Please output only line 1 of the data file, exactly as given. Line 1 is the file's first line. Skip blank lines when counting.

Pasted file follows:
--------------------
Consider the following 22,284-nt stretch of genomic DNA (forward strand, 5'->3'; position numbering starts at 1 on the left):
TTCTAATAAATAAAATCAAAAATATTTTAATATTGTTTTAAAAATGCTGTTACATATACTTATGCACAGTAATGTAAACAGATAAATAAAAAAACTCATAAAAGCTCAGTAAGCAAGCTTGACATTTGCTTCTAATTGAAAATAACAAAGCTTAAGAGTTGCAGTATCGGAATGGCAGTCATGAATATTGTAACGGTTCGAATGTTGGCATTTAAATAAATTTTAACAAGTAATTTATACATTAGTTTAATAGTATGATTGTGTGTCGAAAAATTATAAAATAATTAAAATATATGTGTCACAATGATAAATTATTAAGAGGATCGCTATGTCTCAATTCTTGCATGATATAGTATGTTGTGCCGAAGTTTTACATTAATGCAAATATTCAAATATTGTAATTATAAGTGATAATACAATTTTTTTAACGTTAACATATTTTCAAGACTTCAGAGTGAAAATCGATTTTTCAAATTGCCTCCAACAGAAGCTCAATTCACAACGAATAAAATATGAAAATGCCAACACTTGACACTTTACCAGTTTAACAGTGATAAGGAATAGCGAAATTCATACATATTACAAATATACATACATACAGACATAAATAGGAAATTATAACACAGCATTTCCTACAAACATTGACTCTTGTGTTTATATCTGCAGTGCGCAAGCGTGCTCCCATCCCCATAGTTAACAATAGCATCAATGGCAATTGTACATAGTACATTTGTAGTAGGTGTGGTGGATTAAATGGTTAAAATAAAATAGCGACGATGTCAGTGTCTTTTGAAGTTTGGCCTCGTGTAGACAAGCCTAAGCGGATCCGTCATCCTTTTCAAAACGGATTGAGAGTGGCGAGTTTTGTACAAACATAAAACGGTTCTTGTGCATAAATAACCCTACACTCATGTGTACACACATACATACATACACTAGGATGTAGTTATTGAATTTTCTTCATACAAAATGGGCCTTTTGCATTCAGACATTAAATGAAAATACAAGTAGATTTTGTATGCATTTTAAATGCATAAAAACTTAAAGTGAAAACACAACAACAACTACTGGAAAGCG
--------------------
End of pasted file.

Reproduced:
Consider the following 22,284-nt stretch of genomic DNA (forward strand, 5'->3'; position numbering starts at 1 on the left):